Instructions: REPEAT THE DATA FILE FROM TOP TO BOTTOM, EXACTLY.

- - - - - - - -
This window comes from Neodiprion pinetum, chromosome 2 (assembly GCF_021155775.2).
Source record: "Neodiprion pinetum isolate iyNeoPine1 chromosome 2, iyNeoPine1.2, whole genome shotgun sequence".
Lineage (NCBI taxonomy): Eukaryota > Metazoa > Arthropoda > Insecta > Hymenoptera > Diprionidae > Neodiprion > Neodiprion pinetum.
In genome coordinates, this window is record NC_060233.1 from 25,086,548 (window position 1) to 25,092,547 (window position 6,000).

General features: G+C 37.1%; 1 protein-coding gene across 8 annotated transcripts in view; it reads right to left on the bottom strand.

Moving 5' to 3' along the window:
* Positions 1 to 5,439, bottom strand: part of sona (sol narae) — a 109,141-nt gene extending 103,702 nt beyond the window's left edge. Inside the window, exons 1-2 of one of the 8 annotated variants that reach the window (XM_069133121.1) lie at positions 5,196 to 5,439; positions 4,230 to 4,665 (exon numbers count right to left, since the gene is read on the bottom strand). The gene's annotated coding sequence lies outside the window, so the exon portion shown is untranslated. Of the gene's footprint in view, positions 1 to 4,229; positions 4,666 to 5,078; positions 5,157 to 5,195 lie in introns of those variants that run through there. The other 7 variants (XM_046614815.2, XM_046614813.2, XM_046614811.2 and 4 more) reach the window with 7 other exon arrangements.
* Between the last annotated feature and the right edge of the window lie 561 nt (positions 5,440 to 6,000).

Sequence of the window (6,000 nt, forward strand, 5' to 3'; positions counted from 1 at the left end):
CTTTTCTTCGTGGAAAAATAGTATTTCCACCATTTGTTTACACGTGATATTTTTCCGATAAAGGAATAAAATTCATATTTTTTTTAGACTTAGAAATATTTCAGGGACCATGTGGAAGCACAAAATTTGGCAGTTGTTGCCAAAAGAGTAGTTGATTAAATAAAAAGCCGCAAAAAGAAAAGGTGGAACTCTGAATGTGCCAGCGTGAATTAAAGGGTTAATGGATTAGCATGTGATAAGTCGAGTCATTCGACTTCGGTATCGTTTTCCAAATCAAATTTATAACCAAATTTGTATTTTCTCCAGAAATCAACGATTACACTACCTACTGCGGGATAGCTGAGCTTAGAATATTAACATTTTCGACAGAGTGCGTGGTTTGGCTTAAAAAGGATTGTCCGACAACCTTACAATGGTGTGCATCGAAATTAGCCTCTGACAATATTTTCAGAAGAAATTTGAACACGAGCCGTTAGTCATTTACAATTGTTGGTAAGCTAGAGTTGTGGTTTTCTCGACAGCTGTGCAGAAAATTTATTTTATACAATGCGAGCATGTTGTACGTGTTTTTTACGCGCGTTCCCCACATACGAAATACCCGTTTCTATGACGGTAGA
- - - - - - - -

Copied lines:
This window comes from Neodiprion pinetum, chromosome 2 (assembly GCF_021155775.2).
Source record: "Neodiprion pinetum isolate iyNeoPine1 chromosome 2, iyNeoPine1.2, whole genome shotgun sequence".
Lineage (NCBI taxonomy): Eukaryota > Metazoa > Arthropoda > Insecta > Hymenoptera > Diprionidae > Neodiprion > Neodiprion pinetum.
In genome coordinates, this window is record NC_060233.1 from 25,086,548 (window position 1) to 25,092,547 (window position 6,000).

General features: G+C 37.1%; 1 protein-coding gene across 8 annotated transcripts in view; it reads right to left on the bottom strand.

Moving 5' to 3' along the window:
* Positions 1 to 5,439, bottom strand: part of sona (sol narae) — a 109,141-nt gene extending 103,702 nt beyond the window's left edge. Inside the window, exons 1-2 of one of the 8 annotated variants that reach the window (XM_069133121.1) lie at positions 5,196 to 5,439; positions 4,230 to 4,665 (exon numbers count right to left, since the gene is read on the bottom strand). The gene's annotated coding sequence lies outside the window, so the exon portion shown is untranslated. Of the gene's footprint in view, positions 1 to 4,229; positions 4,666 to 5,078; positions 5,157 to 5,195 lie in introns of those variants that run through there. The other 7 variants (XM_046614815.2, XM_046614813.2, XM_046614811.2 and 4 more) reach the window with 7 other exon arrangements.
* Between the last annotated feature and the right edge of the window lie 561 nt (positions 5,440 to 6,000).

Sequence of the window (6,000 nt, forward strand, 5' to 3'; positions counted from 1 at the left end):
CTTTTCTTCGTGGAAAAATAGTATTTCCACCATTTGTTTACACGTGATATTTTTCCGATAAAGGAATAAAATTCATATTTTTTTTAGACTTAGAAATATTTCAGGGACCATGTGGAAGCACAAAATTTGGCAGTTGTTGCCAAAAGAGTAGTTGATTAAATAAAAAGCCGCAAAAAGAAAAGGTGGAACTCTGAATGTGCCAGCGTGAATTAAAGGGTTAATGGATTAGCATGTGATAAGTCGAGTCATTCGACTTCGGTATCGTTTTCCAAATCAAATTTATAACCAAATTTGTATTTTCTCCAGAAATCAACGATTACACTACCTACTGCGGGATAGCTGAGCTTAGAATATTAACATTTTCGACAGAGTGCGTGGTTTGGCTTAAAAAGGATTGTCCGACAACCTTACAATGGTGTGCATCGAAATTAGCCTCTGACAATATTTTCAGAAGAAATTTGAACACGAGCCGTTAGTCATTTACAATTGTTGGTAAGCTAGAGTTGTGGTTTTCTCGACAGCTGTGCAGAAAATTTATTTTATACAATGCGAGCATGTTGTACGTGTTTTTTACGCGCGTTCCCCACATACGAAATACCCGTTTCTATGACGGTAGA